"About a year ago we realized there were numerous cases where we couldn't obtain routine data for reports," says E. C. Yerian, manager for industrial engineering and distribution planning for International Harvester in Broadview, Illinois. "We knew that the data was available, but we'd go to our data processing people and have to write out a project request and go through a lot of bureaucratic red tape. It was taking us weeks to get what we needed. The DP department was concerned with maintaining inventory of the five million square feet of warehouse space we have scattered around the world, so we got the idea we could do it ourselves.
"We went out and purchased a small microprocessor and started learning basic programming. All of a sudden we had about six departments that wanted to use it. Within a year, the thing was in use from 6 A.M. to 10 P.M.
"After one year, we expanded our processing capacity. We purchased a system with five terminals. It's totally operated by the users-representatives from the supply department, the accounting department, the transportation department, engineering.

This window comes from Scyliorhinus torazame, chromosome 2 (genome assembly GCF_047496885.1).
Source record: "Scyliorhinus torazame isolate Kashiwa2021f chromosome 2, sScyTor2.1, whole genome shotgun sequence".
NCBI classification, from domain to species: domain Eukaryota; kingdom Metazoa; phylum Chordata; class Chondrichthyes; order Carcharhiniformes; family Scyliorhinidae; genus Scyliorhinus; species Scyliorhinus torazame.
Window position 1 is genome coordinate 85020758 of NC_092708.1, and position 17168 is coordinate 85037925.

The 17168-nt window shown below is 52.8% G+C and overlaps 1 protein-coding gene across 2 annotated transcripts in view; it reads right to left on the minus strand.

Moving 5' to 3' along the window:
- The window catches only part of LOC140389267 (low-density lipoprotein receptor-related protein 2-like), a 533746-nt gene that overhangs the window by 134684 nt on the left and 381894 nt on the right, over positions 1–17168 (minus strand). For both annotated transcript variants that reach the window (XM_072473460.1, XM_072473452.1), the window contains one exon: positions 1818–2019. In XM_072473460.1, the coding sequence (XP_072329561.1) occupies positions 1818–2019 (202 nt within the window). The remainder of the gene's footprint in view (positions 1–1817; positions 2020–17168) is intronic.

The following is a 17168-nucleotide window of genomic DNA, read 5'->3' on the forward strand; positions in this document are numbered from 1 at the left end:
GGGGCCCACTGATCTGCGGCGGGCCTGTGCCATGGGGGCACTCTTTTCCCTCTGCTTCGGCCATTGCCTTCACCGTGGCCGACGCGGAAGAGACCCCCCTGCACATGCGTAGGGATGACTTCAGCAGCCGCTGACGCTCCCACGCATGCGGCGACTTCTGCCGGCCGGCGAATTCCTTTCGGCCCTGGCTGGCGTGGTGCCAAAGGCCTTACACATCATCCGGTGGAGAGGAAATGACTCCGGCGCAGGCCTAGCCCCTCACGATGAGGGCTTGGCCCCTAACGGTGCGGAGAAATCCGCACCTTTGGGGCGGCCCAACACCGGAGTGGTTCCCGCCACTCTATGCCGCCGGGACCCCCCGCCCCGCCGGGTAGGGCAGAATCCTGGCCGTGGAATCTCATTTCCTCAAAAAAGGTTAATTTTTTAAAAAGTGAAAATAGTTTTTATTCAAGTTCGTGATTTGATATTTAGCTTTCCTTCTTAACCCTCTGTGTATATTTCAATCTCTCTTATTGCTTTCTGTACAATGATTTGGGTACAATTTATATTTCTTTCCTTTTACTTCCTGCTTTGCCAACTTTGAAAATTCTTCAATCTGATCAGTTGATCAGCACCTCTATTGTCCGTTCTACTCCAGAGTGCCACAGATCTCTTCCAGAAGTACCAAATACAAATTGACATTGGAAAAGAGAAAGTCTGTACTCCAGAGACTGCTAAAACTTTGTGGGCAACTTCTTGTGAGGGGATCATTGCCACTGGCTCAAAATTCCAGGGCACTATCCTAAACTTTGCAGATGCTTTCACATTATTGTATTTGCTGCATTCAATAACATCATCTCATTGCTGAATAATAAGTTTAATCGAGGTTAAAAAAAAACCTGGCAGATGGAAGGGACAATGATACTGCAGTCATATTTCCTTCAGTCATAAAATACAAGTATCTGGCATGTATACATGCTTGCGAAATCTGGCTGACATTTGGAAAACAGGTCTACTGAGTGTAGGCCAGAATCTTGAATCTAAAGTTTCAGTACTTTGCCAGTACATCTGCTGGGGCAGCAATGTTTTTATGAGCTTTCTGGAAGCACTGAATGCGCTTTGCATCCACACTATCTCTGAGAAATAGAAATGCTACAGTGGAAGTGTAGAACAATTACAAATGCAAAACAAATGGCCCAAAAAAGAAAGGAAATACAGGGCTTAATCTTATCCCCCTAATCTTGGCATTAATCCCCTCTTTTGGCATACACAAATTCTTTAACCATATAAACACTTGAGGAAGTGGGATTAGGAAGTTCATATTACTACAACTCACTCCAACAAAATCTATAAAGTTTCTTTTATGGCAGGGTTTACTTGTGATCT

I think that we have eighteen steady users on it now, and that number is growing by the hour. The data processing department, which is still running its big mainframe system, has offered to give us support, but so far we haven't felt the need for any assistance.
"It's not a duplication of effort. The functions that we are running on this system are entirely our own creations, like simulations and employee reports that we used to type manually. Now, once we key in information, we can quickly manipulate the data and restructure reports for any level of management."®
For Models I, II, III; tape, disk or stringy floppy
Last year we compared two BASIC compilers for the TRS-80 Model II: Microsoft's BASIC Compiler (BASCOM) and Radio Shack's Compiler BASIC (RSBASIC). They are now available for the Model I. In addition, a third compiler, ACCEL2 from Southern Software in England (via Allen Gelder Software in this country), has made its appearance.